Despite what Defector published, reviewers like Gamespot's Kallie Plagge, PC Gamer's James Davenport, Eurogamer's Chris Tapsell, and Rock Paper Shotgun's Graham Smith are not "sellout clowns" for offering a muffled early warning over no early warning. As a left-wing outlet, what you'd expect from Defector is criticism that understands hierarchy, and stands by workers, but here, they do the opposite. They conceptualise game critics as allying with a powerful corporation who are throwing their weight at their customers. However, the critics do not have anywhere near the corporation's influence nor receive anywhere near the corporation's spoils, so we can't think of them as orbiting these companies.

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Games critic is a career track with a relatively modest salary that you can't inflate by sucking up to huge firms. After all, why would games publishers invest in people who work for a whole different company and whose job it is to point out their products' flaws? They'd do much better with in-house analysts who only accentuate their products' grandest characteristics, and they do: they're called marketers.

And if your choices are between putting out a hampered warning of a product's quality before its release, or uploading a full caution of the contents after the fact, you're not the one holding the reigns. That goes double if, unbeknownst to you, a company can hide multiple broken incarnations of the item. This sea of glowing reviews for such a shambles is proof that something is wrong in interactive software reviews. Still, there is no empirical evidence that these wordsmiths received anything but their regular salary in exchange for them, meaning the publisher scammed the critics just as much as they scammed us.

The arguments from the anti-"journo" crowd and Defector Media represent extremes in games discussion, but they do hold some sway, and by breaking them down, we learn a few things. We come to understand that, far from being obsolete or working actively against our interests, game critics remain the best shot we have at assessing a game's quality pre-release, even if they are outgunned. We also get a taste for the power marketing wings have over all of us, critics included. And perhaps that shouldn't be too surprising given the dynamics of the games industry.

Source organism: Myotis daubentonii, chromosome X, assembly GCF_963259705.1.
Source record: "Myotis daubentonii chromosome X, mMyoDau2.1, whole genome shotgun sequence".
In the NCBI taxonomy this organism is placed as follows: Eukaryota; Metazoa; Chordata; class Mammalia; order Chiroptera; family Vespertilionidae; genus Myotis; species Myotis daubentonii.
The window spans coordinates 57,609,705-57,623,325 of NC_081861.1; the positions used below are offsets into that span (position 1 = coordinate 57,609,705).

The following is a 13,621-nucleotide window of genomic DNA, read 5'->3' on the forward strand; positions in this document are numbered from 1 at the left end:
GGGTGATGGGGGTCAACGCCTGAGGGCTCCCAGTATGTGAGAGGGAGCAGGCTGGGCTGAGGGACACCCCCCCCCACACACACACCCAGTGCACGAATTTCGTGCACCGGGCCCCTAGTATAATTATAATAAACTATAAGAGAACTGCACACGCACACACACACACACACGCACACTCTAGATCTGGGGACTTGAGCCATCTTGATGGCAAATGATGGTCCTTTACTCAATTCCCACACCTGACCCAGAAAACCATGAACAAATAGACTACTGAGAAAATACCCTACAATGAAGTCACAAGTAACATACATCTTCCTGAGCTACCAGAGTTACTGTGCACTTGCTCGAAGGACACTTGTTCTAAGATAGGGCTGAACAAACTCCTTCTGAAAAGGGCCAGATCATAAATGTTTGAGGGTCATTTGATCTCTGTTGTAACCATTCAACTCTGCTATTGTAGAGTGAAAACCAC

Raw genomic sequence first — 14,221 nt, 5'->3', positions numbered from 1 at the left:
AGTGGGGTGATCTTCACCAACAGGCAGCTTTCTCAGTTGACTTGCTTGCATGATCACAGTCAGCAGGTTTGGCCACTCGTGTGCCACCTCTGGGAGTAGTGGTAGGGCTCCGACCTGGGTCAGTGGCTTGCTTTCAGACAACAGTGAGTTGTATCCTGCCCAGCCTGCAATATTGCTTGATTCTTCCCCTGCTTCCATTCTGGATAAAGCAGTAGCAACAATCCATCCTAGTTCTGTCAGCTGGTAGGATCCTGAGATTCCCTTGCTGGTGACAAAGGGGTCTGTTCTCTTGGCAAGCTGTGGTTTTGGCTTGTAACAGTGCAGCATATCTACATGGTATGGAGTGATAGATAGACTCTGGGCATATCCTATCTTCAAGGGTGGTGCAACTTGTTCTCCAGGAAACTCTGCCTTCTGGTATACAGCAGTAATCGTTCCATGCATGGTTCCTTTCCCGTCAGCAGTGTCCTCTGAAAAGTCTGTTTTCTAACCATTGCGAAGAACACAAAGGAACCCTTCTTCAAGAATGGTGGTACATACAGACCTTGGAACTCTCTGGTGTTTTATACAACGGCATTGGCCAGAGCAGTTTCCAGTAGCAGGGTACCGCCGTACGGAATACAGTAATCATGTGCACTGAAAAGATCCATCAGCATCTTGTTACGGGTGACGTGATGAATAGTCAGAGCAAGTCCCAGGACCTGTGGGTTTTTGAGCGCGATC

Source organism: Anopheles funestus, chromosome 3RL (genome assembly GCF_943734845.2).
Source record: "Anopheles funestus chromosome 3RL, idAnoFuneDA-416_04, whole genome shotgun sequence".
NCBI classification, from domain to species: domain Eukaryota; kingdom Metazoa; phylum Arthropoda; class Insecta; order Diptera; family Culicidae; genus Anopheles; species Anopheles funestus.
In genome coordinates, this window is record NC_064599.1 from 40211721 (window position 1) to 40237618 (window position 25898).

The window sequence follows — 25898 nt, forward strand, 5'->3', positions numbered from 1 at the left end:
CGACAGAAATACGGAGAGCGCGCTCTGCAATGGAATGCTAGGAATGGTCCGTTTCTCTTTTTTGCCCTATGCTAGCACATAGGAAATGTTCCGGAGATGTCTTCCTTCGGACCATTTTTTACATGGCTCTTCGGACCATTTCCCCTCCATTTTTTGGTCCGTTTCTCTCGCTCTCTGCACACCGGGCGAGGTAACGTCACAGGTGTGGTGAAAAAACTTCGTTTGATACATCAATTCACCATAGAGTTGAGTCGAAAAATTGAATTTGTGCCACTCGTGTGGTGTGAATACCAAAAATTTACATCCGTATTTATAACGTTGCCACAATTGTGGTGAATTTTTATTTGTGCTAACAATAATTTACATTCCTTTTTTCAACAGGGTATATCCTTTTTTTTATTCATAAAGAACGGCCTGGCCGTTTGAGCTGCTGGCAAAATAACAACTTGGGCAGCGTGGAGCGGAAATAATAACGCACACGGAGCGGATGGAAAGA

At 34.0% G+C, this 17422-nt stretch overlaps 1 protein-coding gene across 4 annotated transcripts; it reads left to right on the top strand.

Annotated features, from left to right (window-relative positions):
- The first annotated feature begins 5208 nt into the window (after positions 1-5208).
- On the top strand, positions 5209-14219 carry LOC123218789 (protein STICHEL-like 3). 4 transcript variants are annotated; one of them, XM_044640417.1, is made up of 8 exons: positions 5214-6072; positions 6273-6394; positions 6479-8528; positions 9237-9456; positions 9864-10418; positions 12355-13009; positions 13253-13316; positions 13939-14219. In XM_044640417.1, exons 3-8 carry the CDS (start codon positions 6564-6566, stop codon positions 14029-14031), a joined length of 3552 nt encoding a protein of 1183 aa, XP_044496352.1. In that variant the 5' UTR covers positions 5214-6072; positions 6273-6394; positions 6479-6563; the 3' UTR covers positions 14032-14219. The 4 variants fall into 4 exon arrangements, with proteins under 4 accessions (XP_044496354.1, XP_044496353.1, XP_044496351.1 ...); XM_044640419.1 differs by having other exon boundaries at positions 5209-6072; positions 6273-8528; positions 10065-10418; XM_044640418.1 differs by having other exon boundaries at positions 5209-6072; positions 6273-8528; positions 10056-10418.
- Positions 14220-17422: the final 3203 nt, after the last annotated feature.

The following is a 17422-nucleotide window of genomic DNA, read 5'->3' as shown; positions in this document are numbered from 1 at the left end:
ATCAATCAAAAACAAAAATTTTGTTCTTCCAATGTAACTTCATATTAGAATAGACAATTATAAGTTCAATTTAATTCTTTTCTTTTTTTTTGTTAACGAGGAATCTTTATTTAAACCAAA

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Imagine that you are a tadpole indie developer with a nominal marketing budget, and your wildest dream would be to sell a few thousand copies. In a pleasant surprise, one of the most famous review outlets picks up your game. Even if they give you a middling appraisal, that's far more publicity than you'd receive otherwise. You're not in a position to dictate favours from them because you're getting more from the transaction than they are.

But what if, instead, you were an impossibly large publisher with adverts for your game on every stream, sidebar, and dog. Your product is already getting great publicity because you're generating it, and you'll need that promotion because you're hoping to sell a few million copies. Positive reviews would be a bonus, but they're going to have to be excellent to match the pitch of your advertisements. Not all companies would implement gagging orders in that circumstance, but you can see why and how you'd do it.

You're publishing the biggest game of the year, games press are heavily reliant on covering the biggest game of the year, and they have to report on day one. They need you more than you need them. Therefore, you can dictate terms. It's one reason why paying off critics wouldn't be as tempting for a titanic publisher as many conspiracy theorists think it would be; that kind of publisher is often holding most of the cards anyway.

So, whatever perspective you're coming from, asking critics to just do their job better when their product falls short is like asking games developers to do the same when their work disappoints. There are mistakes made in individual instances of development or criticism for which we can provide constructive feedback, but the most pernicious issues are the systemic ones. They're not the sum of the choices made by the people at the bottom; they start with the authorities pulling the industry levers, and so often now, those authorities are the publishers. If only there had been a genre that warned us about giving enormous tech corporations unchecked economic power. Thanks for reading.